2020 Vietnam Grand Prix
Number of Laps: 55
Circuit Length: 5.607 km
Race Distance: 308.385 km
Lap Record: Null
For the first time, Formula 1 will light up the streets of Vietnam, with the inaugural Vietnam Grand Prix.
The 2020 Vietnam Grand Prix will run from 2-5 April, 2020, in Hanoi, Vietnam.
3 April – Free Practice 1 & 2
4 April – Free Practice 3 & Qualifying
5 April – Race
Tickets to the 2020 Vietnam Grand Prix start from $30USD for children and $45USD for adults, for those wishing to purchase a General Admission ticket for the Friday practice sessions only.
A three-day General Admission ticket for adults is $75USD.
Grandstand tickets have two separate categories:
A ‘Standard’ three-day grandstand pass gets access to the Saigon or Hue stands, and costs $275USD per adult.
A ‘Premium’ three-day grandstand pass gets access to the Ha Long, Hai Phong, and Thang Long stands, and costs $390USD per adult.
There are also hospitality packages available from $840USD, and Formula 1 Paddock Club packages starting at $990USD.
The Hanoi Street Circuit is located in the Nam Từ Liêm in Hanoi, and will be the third race to be held in Asia, along with China and Singapore.
The best way to get to the Vietnam Grand Prix is by Hanoi’s public bus transportation system.
You can download the Tìm Buýt app, then plan the trip from your destination. Bus tickets start from 7,000VND/trip.
You can bet on individual races throughout the 2020 Formula 1 season, the qualifying head-to-head battle, and the Driver’s and Constructor’s Championships at beteasy.com.au
The Vietnamese Grand Prix which is set to take place on 5 April 2020 at the Hanoi Street Circuit, is the first ever Formula One motor race to be held in the country. This inaugural event is a win-win situation for people in Southeast Asia who are passionate about the sport and for Formula One to break new ground in the region.
FIA chief Jean Todt told reporters during the groundbreaking ceremony in Hanoi that he considers the event as “fantastic for the development of the motorsport in Vietnam and in the region” and hopes that “soon here will also be facilities to host cart racing, drifting racing”.
With Vietnamese fans being able to see firsthand how world champions like Lewis Hamilton and Sebastian Vettel will grasp the wheel and compete in the streets of Hanoi, Todt hopes that this race will fire up a new interest for racing and develop a new generation of Vietnamese drivers in a country who is totally mad about football.
The idea of an F1 Vietnam race was first explored by former Formula One CEO Bernie Ecclestone but the plans never really saw fruition. One of the reasons to the race in Vietnam not being realized was that during that time multiple races were being held in Asia. Another was due to Ecclestone’s doubts of whether a Vietnam race was possible to sustain in the long-term following the failures of the South Korean Grand Prix and Indian Grand Prix.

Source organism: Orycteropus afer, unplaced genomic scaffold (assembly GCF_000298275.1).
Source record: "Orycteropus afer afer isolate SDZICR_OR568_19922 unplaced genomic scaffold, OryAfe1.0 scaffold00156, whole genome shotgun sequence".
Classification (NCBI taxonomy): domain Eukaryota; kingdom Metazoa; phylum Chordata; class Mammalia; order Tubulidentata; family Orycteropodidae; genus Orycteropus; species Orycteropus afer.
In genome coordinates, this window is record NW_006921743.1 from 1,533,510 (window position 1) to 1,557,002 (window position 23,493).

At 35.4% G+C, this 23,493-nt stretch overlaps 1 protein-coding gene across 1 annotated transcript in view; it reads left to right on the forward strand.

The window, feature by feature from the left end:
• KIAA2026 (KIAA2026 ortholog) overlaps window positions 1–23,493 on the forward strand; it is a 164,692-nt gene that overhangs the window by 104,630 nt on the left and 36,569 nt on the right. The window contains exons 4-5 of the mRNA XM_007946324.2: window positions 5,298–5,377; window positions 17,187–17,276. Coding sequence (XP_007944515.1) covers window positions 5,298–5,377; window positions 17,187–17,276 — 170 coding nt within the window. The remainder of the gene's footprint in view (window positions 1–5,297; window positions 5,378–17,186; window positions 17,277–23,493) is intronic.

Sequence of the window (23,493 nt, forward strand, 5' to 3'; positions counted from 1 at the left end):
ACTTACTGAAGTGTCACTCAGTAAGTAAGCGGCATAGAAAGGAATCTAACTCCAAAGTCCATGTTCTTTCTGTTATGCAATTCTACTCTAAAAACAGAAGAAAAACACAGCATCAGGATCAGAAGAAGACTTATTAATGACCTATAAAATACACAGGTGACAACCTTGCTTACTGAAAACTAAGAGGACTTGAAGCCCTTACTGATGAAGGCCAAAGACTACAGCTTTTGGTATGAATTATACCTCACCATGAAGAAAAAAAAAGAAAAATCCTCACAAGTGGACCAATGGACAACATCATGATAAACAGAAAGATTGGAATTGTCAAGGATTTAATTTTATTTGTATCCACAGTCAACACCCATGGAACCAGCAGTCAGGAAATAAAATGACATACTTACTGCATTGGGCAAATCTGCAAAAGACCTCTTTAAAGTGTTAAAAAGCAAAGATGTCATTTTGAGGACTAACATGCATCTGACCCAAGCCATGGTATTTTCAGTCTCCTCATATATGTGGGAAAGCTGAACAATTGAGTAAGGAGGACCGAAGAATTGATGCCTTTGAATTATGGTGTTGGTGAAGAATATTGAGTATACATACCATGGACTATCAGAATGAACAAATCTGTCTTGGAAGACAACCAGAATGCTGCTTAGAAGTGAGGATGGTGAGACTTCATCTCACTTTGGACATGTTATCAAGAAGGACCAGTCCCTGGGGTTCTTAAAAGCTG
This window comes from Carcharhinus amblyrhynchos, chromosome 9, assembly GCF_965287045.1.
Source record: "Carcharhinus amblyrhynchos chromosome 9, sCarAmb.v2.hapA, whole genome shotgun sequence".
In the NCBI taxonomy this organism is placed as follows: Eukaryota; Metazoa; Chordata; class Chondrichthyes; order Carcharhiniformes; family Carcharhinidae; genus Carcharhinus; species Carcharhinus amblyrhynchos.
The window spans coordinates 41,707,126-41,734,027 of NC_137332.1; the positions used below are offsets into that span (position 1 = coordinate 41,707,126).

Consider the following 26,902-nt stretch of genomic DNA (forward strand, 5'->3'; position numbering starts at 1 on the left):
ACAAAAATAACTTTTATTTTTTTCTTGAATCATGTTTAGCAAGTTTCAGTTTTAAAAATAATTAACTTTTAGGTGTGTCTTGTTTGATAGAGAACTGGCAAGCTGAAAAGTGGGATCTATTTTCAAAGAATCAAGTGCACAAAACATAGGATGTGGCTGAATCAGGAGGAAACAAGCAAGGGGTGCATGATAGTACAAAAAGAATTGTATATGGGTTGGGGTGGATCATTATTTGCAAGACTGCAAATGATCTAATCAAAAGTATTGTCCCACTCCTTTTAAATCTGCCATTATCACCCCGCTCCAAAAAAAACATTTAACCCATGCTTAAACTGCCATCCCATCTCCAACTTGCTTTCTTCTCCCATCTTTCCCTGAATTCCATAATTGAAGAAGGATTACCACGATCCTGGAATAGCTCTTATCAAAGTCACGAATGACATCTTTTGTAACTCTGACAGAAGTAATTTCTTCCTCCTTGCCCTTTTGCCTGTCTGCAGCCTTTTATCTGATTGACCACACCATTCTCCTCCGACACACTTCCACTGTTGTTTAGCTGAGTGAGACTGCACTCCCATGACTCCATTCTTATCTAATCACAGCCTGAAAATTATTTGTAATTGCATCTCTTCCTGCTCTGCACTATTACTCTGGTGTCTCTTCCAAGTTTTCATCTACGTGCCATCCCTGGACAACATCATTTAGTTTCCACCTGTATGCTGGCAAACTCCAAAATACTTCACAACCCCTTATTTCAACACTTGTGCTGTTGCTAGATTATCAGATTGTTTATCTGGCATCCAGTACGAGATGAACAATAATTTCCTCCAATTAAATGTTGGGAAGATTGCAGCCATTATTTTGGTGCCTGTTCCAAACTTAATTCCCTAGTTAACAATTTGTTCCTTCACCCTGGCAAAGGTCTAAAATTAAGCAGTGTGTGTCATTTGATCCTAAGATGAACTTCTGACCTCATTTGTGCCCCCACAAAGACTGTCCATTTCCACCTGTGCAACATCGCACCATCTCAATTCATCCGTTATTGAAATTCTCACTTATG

The South Korean Grand Prix that was first held in Yeongnam in 2010 was initially a six-year deal but due to great financial losses they had to end it in 2013. The Indian Grand Prix, on the other hand, encountered problems with the government and a loss of interest from the crowd due to the lack of a native driver. It can also be noted that Malaysia who has been part of F1 races since 1999 ceased to host the event in 2017 as the government was no longer willing to spend $67 million a year.
Plans for an F1 race once again surfaced after CVC capital partners sold commercial rights to Formula One to Liberty Media in January 2017. A formal announcement was released in November 2018 that a Vietnamese Grand Prix will be the first race under the new ownership with Vietnam signing a 10-year multi-million-dollar deal with Formula One.
F1 events are with no doubt filled with all the glitz and glamour and so while it is a costly venture, $60 million dollars a year, Vietnam is positive that the events will be met with success. They hope to steer clear of problems other countries faced during their F1 hosting stints so instead of the government shelling out money for these events, F1 races held in the country will be financially backed by VinGroup, the country’s largest private conglomerate.
Currently, Singapore and Vietnam are the two countries in Southeast Asia hosting F1 Grand Prix events.
“The king of all races” that’s how VinGroup deputy Chairman Nguyen Viet Quang described F1 during the groundbreaking ceremony. For a race esteemed so highly, Chairman Nguyen Viet Quang mentioned that the street circuit’s design is challenging and imprinted with Vietnamese identity and architecture.
The circuit is designed by Herman Tillke together with Hanoi’s authorities. The street track which is 5.6 kilometres or 3.484 miles features a combination of existing public roads and to-be-built roads in Hanoi’s My Dinh area. An additional corner was also added to the circuit’s final sector for safety purposes, thus making a total of 23 exciting turns.